4. ## Re: Negative Perimeter Edge - calculating flow rates

Another issue that you need to consider is how much water has to be moving when the pool is being used.

When people are generating waves (jumping, splashing, swimming etc), there will be a lot of water that goes over the edge, and if the amount that goes over the edge is not moved back into the pool, then the overflow will flood.

5. ## Re: Negative Perimeter Edge - calculating flow rates

Originally Posted by JamesW
Another issue that you need to consider is how much water has to be moving when the pool is being used.

When people are generating waves (jumping, splashing, swimming etc), there will be a lot of water that goes over the edge, and if the amount that goes over the edge is not moved back into the pool, then the overflow will flood.
I have found that about 700 gallons of extra capacity in the overflow allows 10 people to use the pool without problems. I originally found the calculation somewhere and it's not failed me yet, although you could probably use less.

6. ## Re: Negative Perimeter Edge - calculating flow rates

Thanks for the comments. I'm sure it was somewhere in TFP and a few other sites that I found the following: for bather surge allow 2 inches extra over the surface area of your pool. Or 1/6 of a cubic foot for every square foot of pool area. In my case, with a 325 sqft pool, that works out to 55 cuft (x 7.5 gal/cuft=410 gal - approx).

Curious how such a number (2") came about. According to various google/wiki searches, the human body has an average density equal to water. One Kg of water equals one liter in volume. An 80 Kg (176 lb) person would occupy/displace 80 liters (21 gallons) of water - plus splash and drip when exiting. My pool is fairly small and I can't imagine more than 6 people in it at any one time. (Closest neighbour is 3 Km away and other friends/neighbours probably 12-50 Km - like herding cats trying to get folks together). Six times 21 equals 126 gallons displaced. If the conventional wisdom (rule of thumb) dictates 410 gallons, can (asking somewhat rhetorically) 6 people slash out 284 gallons? Better to err on the safe side and the cost, in relation to the whole project, of building a bigger catchment basin/surge tank is minimal. Also factored in the following: an amount to prevent drain vortexes and accommodate rain (to an extent); controlled overflow; basin free-board to control splash-out.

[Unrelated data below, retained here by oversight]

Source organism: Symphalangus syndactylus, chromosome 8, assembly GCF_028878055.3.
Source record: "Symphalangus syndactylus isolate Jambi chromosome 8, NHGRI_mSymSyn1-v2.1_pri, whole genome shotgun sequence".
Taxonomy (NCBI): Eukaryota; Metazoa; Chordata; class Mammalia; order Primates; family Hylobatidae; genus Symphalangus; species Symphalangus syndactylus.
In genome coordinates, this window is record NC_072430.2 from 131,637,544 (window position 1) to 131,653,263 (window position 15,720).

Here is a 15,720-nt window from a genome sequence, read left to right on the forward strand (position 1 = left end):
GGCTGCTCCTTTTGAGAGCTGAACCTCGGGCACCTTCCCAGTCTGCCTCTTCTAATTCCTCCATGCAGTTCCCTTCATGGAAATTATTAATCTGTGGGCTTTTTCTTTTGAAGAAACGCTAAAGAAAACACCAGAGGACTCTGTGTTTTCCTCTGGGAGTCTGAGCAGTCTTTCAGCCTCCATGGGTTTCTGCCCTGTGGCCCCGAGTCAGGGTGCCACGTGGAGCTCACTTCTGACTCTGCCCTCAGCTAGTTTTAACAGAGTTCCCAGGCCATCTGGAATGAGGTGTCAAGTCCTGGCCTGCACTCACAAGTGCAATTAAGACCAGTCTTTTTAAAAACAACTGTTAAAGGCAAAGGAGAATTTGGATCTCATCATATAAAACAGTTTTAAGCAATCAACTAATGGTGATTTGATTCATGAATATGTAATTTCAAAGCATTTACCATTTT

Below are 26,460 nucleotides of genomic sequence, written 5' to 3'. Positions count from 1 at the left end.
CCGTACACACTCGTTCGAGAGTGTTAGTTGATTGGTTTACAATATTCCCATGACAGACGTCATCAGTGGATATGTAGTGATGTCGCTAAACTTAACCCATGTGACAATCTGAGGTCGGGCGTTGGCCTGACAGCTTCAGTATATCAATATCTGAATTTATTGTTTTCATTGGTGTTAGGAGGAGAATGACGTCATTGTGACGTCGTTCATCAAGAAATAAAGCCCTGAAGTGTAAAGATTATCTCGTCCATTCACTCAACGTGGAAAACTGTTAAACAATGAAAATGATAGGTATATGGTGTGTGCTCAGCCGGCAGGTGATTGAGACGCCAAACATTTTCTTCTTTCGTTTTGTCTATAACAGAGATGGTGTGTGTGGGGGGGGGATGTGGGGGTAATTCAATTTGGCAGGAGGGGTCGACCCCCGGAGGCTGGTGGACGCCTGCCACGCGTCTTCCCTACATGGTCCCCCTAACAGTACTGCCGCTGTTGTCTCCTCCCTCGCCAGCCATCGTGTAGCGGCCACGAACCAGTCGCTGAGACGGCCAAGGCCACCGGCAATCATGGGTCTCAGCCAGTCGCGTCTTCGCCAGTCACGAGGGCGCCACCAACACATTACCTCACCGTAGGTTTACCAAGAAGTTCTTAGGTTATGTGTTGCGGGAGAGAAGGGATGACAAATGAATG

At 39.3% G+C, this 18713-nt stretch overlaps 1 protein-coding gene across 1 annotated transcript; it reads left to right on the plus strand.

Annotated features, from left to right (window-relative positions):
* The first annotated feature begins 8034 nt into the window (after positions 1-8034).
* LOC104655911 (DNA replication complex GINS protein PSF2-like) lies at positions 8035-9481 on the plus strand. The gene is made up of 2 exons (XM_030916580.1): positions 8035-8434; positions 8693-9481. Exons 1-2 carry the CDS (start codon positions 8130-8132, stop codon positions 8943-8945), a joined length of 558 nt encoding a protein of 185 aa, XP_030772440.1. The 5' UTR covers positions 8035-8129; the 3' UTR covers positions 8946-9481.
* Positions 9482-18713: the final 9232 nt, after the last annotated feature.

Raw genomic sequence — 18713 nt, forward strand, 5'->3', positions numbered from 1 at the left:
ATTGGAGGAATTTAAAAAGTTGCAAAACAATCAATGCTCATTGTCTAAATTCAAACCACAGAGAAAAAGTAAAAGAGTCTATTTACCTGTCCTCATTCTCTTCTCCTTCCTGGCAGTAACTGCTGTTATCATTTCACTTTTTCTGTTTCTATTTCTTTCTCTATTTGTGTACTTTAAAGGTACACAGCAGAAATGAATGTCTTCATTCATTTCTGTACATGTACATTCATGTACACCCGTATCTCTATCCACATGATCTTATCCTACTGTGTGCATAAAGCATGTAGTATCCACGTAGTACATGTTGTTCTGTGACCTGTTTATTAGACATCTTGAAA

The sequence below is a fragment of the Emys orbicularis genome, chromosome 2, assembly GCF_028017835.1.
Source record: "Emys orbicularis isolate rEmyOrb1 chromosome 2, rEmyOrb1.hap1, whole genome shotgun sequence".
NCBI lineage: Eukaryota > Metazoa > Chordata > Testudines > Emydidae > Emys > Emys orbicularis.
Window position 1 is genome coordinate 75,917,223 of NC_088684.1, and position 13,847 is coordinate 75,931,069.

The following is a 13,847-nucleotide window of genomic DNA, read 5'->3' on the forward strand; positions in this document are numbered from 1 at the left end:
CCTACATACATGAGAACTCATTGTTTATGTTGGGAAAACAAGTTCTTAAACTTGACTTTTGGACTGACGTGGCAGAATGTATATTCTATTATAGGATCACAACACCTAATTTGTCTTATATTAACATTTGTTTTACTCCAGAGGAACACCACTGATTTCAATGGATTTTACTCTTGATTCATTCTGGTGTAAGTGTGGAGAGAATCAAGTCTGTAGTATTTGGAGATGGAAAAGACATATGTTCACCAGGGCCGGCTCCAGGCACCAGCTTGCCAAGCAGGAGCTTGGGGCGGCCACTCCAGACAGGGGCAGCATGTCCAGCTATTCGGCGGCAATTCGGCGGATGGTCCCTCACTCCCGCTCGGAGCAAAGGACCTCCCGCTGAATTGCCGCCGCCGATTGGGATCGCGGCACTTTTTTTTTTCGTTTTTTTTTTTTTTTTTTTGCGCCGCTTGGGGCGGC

The attached Sketchup model shows a conceptual drawing (and I emphasize conceptual at this point) of just the gutter system. The scale is expanded more for clarity than accuracy. The gap leading to the below-deck gutter is 1 inch. The deck, from about 3 feet out from the gutter gap, slopes down to the gutter so that any splash (or most of it) will return to the pool's circulation system. Comments, suggestions welcome.

7. ## Re: Negative Perimeter Edge - calculating flow rates

You need to make sure you can access the channel for cleaning etc, hence the grill normally.

8. ## Re: Negative Perimeter Edge - calculating flow rates

Good point, particularly when you live in coastal tropical forest and have 24/7/365 bugs, critters, leaves, flower petals, dust, pollen, and whatever else mother nature can throw at your pool.

The idea for this type of gutter comes from dozens of photos I've looked at on various pool builders' web sites, and from a few concept and engineering reference drawings that I've stumbled across. Aesthetically, the idea was to avoid the plastic/fiberglass grill look (if that's not your taste), although I understand that cut stone grills are also available at a much higher cost. What I didn't show in the sketch was that at each corner there is a "sump", accessible from the deck, that acts as a primary filter and also connects to the catch basin/surge tank. This would allow access to run what's called a "pig", a ball slightly smaller than the diameter of the gutter tube, that is attached to a rope and can be pulled through the gutter from one sump to the other (the rope being led through the slot/gap or snaked through). Could also use a wadded-up towel. This would only be needed if something really clogged the gutter or perhaps once every month just as general routine. Others with this type of gutter say that flushing with a garden hose (or a pressure washer if available) is sufficient.

9. ## Re: Negative Perimeter Edge - calculating flow rates

Sounds like a great solution Alan. I've seen that kind of drain constructed by grinding a slot in concrete piping at the side of the road.